General Debate - Housing

Wednesday, July 6, 2016

STUART SMITH: With the announcement on the weekend of the infrastructure package to focus on the five high growth areas of Queenstown, Christchurch, Tauranga, Hamilton, and Auckland, it would be easy to think that they are the only places where growth is going on, and that is not the case. With 40,000 more construction jobs now than 2 years ago, there is a boom going on in the building sector.

In my own electorate, house prices are up 9.3 percent on a year ago, and the average house price is $375,000. Even so, given low interest rates in other packages like HomeStart, houses are just as affordable at least as they were 25 years ago.

However, in my region, with the council operating as the regulator as well as the developer of property, it has left itself open for complaints from developers that it is the poacher and the gamekeeper and it is dribbling sections on to the market to maximise its return.

Whatever the case, there is real capacity constraints being built up in my region. Section sales are up 900 percent on last year, and building supplies sales are up 40 percent, which is significant in a market the size of Marlborough.

The wine industry recently came out with a labour market survey projecting out to 2020 a 29 percent increase in the area planted in grapes. That was along the lines to point out that they would need 2,000 more jobs by 2020. In a population of 45,000 people, that is almost 5 percent of the population of the region.

So a significant amount of growth is required in that area in housing. It is estimated that 189 houses is needed for permanent staff in vineyards alone. That is not counting what will be required in the wine processing industry and the multiplier effect with the associated industries.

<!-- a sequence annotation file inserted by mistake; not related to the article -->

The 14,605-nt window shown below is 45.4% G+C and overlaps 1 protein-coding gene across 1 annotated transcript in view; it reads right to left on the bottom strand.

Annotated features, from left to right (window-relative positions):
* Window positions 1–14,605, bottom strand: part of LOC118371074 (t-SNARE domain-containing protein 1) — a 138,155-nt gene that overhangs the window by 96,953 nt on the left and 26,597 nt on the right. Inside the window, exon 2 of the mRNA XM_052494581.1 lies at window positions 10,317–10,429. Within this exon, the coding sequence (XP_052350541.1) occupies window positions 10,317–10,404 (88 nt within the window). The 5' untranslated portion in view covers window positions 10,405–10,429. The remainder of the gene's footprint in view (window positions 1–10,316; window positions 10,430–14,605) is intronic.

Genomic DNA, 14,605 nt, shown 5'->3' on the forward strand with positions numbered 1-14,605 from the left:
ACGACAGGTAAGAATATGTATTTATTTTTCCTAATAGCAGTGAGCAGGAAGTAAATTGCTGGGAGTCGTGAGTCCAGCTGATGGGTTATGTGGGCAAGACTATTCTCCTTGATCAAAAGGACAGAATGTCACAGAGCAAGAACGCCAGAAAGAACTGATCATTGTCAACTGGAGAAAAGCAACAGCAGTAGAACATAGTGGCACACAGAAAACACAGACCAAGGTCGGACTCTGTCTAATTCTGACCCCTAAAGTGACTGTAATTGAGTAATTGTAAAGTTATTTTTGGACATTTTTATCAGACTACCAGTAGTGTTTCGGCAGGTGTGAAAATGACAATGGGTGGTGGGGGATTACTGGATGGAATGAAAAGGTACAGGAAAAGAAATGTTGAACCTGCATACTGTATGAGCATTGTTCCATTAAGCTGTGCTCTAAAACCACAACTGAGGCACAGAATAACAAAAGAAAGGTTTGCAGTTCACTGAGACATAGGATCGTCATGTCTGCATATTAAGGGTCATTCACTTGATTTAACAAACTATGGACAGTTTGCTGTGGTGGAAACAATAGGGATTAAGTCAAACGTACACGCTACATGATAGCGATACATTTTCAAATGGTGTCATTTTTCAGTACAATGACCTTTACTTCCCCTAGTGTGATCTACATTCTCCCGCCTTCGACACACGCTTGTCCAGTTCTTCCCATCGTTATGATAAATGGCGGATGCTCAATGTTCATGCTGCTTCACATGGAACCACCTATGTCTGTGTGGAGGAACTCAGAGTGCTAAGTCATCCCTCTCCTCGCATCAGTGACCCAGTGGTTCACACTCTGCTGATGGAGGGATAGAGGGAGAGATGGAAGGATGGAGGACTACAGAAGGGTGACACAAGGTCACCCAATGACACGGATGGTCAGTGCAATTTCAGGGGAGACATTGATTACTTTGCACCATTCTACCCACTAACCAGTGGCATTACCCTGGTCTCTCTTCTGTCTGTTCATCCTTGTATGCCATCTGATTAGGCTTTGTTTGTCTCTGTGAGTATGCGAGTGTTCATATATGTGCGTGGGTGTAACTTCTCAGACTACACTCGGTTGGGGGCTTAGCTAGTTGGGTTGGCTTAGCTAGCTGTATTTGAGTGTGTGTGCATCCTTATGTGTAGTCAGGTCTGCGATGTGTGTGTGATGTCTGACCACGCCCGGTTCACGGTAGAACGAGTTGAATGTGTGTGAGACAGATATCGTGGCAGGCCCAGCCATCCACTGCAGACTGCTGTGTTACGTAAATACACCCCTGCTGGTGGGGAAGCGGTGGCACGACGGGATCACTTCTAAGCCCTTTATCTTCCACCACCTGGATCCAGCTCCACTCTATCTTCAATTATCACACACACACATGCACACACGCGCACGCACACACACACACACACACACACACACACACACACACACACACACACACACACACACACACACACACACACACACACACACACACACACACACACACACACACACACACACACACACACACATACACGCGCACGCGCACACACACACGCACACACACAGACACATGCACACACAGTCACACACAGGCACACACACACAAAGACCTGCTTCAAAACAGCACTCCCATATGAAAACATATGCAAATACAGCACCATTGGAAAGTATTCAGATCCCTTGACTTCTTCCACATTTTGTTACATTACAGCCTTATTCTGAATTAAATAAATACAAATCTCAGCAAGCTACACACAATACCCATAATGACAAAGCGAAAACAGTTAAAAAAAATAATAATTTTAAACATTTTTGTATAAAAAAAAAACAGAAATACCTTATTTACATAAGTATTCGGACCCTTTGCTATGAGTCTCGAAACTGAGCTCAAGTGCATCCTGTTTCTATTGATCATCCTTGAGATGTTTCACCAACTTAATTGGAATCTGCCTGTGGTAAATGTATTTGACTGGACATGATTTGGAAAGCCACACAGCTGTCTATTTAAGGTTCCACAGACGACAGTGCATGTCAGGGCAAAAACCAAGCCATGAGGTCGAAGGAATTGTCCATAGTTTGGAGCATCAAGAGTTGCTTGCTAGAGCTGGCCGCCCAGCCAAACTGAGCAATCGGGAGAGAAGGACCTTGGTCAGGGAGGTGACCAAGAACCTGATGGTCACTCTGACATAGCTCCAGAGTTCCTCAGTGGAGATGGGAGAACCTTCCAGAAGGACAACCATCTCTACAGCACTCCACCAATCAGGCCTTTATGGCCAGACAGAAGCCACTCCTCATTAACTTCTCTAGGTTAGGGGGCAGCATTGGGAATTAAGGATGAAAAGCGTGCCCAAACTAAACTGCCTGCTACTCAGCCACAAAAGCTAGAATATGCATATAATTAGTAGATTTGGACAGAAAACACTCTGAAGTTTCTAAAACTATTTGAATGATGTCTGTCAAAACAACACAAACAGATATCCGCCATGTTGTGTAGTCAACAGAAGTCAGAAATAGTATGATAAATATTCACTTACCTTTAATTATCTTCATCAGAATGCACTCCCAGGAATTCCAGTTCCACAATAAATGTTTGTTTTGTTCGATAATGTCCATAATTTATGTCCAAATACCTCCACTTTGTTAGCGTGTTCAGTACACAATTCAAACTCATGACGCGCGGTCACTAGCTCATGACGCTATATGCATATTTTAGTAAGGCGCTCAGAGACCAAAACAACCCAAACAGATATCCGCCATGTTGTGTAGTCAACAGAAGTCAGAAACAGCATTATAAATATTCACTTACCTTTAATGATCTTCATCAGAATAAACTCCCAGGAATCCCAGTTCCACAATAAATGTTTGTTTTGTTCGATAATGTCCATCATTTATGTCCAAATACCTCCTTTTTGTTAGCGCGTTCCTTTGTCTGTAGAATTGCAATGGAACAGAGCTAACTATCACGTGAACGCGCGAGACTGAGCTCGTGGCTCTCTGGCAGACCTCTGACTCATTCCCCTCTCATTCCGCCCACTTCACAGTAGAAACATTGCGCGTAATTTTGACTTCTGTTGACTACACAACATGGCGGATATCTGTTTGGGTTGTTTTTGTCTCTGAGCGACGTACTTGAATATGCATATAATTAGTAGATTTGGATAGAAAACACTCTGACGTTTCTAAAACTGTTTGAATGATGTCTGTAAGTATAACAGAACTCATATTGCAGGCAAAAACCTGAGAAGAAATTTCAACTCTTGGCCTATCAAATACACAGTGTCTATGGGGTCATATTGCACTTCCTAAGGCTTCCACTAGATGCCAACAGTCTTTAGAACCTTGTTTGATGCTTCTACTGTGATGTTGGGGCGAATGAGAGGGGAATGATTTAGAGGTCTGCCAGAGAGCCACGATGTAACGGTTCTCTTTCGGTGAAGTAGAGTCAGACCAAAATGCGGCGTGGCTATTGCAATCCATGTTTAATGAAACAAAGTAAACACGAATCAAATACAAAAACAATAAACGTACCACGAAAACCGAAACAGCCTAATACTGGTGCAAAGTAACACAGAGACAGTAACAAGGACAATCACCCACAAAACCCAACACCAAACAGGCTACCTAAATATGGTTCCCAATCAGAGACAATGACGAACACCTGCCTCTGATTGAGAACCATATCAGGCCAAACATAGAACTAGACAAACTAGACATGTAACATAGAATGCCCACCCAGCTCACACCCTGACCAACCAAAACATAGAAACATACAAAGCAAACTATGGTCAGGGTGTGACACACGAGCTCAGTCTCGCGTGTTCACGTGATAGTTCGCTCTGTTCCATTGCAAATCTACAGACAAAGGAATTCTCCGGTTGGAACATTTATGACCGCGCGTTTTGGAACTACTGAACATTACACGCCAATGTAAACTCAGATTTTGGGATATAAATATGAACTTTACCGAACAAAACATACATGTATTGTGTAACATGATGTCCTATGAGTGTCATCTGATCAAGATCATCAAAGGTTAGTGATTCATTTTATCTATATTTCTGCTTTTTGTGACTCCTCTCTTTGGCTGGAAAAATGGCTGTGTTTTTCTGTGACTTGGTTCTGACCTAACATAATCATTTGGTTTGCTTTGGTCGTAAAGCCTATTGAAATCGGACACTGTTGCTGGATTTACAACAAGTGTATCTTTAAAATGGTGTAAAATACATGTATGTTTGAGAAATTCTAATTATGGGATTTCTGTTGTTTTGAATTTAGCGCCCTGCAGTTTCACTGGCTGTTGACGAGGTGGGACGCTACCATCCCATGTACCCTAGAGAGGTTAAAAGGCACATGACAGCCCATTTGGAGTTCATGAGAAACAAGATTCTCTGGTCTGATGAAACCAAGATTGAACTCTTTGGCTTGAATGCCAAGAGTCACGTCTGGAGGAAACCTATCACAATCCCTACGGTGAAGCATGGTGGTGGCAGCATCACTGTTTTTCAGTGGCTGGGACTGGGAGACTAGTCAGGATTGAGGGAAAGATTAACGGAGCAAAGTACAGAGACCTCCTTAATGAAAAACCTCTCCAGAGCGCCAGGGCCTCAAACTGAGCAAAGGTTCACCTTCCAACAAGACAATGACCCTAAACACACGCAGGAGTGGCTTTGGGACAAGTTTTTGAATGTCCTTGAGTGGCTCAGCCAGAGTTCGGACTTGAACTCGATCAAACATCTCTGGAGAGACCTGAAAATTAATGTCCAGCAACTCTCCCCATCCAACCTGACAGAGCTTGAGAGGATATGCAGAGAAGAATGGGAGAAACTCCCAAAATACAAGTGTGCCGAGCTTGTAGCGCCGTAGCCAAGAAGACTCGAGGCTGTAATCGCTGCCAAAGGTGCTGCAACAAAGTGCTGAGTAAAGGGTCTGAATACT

In addition to that, there will be 442 beds for casual staff, as well as 600 Recognised Seasonal Employer approved beds required. All of this is in a constrained market.

So I took the position of getting the wine industry, the mayor, the council, and myself together to have a bit of a discussion about how we might meet that challenge of getting enough houses constructed in the time allowed. Four years will roll by pretty quickly.

I think that what has happened in Marlborough is likely to be what has happened in a lot of councils, where councils have almost sleepwalked their way through this, expecting that the problem will solve itself.

When we looked, at a cursory glance, at the number of sections that were available, there are a huge number of sections. But when you drill down into it, in fact a lot of those sections do not have the infrastructure in place and will not have for some time.

In some cases, some of the councils’ assessments—and it is not unique to Marlborough; it is around the country—count houses or potential section sites, which are in a large house and section, that their owners may be unwilling to sell and subdivide.

TODD BARCLAY: A big issue in Gore.

STUART SMITH: Well, it is certainly an issue in Marlborough, and it is in other places. So, what to do about that?

Well, we are already running up against construction constraints in Marlborough, as well as builders not being able to get to jobs in a timely manner. One developer wants to build an office and a show home on his latest development and cannot get anything started until next year.

We also have the earthworks contractors who are running right to the limit and are running behind schedule because they simply do not have the staff to deal with the jobs in front of them. This is a positive problem. It is fantastic for New Zealand.

We are really going to make a lot of difference, I think, with the infrastructure package that gives councils an opportunity to get ahead of the game, rather than following all the time and getting further and further behind.

Just to round out—I am proud to be part of a Government that has got a plan to deal with the events in front of it. People are voting with their feet and coming back to New Zealand, because of the positive outlook for our economy and for jobs. I am really pleased to be a part of that. Thank you.